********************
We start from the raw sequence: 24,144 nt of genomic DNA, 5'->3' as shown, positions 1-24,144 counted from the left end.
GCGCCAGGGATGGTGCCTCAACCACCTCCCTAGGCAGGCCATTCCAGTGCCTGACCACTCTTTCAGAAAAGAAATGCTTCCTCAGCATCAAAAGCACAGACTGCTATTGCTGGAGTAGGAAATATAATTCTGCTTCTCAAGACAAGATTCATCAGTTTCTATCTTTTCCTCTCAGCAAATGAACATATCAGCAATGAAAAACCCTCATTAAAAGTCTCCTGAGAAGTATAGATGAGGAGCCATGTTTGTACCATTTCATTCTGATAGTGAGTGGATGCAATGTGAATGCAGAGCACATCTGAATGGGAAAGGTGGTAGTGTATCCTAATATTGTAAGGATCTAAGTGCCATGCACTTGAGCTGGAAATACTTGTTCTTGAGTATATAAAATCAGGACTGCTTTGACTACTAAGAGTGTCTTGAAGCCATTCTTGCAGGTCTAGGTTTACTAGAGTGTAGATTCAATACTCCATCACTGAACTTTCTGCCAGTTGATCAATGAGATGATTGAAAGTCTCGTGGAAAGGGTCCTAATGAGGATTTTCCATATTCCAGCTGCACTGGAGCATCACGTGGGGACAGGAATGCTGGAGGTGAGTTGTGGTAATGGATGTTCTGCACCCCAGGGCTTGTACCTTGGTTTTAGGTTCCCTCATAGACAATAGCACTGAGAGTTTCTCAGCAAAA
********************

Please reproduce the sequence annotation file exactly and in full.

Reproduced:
We start from the raw sequence: 24,144 nt of genomic DNA, 5'->3' as shown, positions 1-24,144 counted from the left end.
GCGCCAGGGATGGTGCCTCAACCACCTCCCTAGGCAGGCCATTCCAGTGCCTGACCACTCTTTCAGAAAAGAAATGCTTCCTCAGCATCAAAAGCACAGACTGCTATTGCTGGAGTAGGAAATATAATTCTGCTTCTCAAGACAAGATTCATCAGTTTCTATCTTTTCCTCTCAGCAAATGAACATATCAGCAATGAAAAACCCTCATTAAAAGTCTCCTGAGAAGTATAGATGAGGAGCCATGTTTGTACCATTTCATTCTGATAGTGAGTGGATGCAATGTGAATGCAGAGCACATCTGAATGGGAAAGGTGGTAGTGTATCCTAATATTGTAAGGATCTAAGTGCCATGCACTTGAGCTGGAAATACTTGTTCTTGAGTATATAAAATCAGGACTGCTTTGACTACTAAGAGTGTCTTGAAGCCATTCTTGCAGGTCTAGGTTTACTAGAGTGTAGATTCAATACTCCATCACTGAACTTTCTGCCAGTTGATCAATGAGATGATTGAAAGTCTCGTGGAAAGGGTCCTAATGAGGATTTTCCATATTCCAGCTGCACTGGAGCATCACGTGGGGACAGGAATGCTGGAGGTGAGTTGTGGTAATGGATGTTCTGCACCCCAGGGCTTGTACCTTGGTTTTAGGTTCCCTCATAGACAATAGCACTGAGAGTTTCTCAGCAAAA